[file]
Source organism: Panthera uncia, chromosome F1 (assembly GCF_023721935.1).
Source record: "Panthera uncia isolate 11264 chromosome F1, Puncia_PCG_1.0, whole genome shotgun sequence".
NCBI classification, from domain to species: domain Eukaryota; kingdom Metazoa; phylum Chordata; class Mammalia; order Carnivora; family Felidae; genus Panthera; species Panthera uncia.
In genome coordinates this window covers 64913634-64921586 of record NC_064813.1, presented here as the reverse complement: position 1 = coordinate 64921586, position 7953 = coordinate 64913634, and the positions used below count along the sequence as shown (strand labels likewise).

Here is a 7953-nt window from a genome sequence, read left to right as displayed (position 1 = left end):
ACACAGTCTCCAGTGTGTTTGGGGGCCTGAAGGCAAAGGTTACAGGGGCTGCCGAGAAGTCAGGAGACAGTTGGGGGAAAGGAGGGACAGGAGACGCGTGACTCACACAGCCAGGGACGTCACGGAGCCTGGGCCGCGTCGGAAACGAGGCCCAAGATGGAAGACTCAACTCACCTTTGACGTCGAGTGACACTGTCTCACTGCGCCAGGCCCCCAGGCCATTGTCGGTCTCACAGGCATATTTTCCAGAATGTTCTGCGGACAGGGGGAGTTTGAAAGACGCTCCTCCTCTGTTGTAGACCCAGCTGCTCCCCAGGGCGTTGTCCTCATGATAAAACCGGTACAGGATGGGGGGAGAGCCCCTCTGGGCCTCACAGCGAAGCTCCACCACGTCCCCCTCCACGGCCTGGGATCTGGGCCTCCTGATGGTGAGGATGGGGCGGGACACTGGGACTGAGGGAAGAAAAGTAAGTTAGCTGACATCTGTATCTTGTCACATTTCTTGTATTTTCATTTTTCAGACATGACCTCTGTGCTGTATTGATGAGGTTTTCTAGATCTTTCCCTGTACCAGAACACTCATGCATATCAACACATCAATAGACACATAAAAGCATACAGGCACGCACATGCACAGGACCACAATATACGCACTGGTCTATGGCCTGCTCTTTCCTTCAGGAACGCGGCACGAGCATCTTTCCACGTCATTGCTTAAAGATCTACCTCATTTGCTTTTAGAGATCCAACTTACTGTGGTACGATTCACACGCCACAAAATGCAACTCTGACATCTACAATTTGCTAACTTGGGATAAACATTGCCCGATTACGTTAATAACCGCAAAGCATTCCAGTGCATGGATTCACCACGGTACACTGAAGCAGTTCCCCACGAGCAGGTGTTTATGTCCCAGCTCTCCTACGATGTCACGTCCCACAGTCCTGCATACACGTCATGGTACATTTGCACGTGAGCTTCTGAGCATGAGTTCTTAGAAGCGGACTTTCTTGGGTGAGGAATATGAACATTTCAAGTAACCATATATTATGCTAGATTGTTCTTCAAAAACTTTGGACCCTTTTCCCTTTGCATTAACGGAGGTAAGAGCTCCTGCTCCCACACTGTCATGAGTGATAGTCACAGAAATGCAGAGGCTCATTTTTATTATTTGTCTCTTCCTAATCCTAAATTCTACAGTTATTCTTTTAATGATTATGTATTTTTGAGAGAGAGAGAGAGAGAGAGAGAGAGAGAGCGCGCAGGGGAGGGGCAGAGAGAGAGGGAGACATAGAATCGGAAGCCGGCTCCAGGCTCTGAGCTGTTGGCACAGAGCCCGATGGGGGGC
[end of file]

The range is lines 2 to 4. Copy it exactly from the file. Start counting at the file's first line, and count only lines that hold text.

Source record: "Panthera uncia isolate 11264 chromosome F1, Puncia_PCG_1.0, whole genome shotgun sequence".
NCBI classification, from domain to species: domain Eukaryota; kingdom Metazoa; phylum Chordata; class Mammalia; order Carnivora; family Felidae; genus Panthera; species Panthera uncia.
In genome coordinates this window covers 64913634-64921586 of record NC_064813.1, presented here as the reverse complement: position 1 = coordinate 64921586, position 7953 = coordinate 64913634, and the positions used below count along the sequence as shown (strand labels likewise).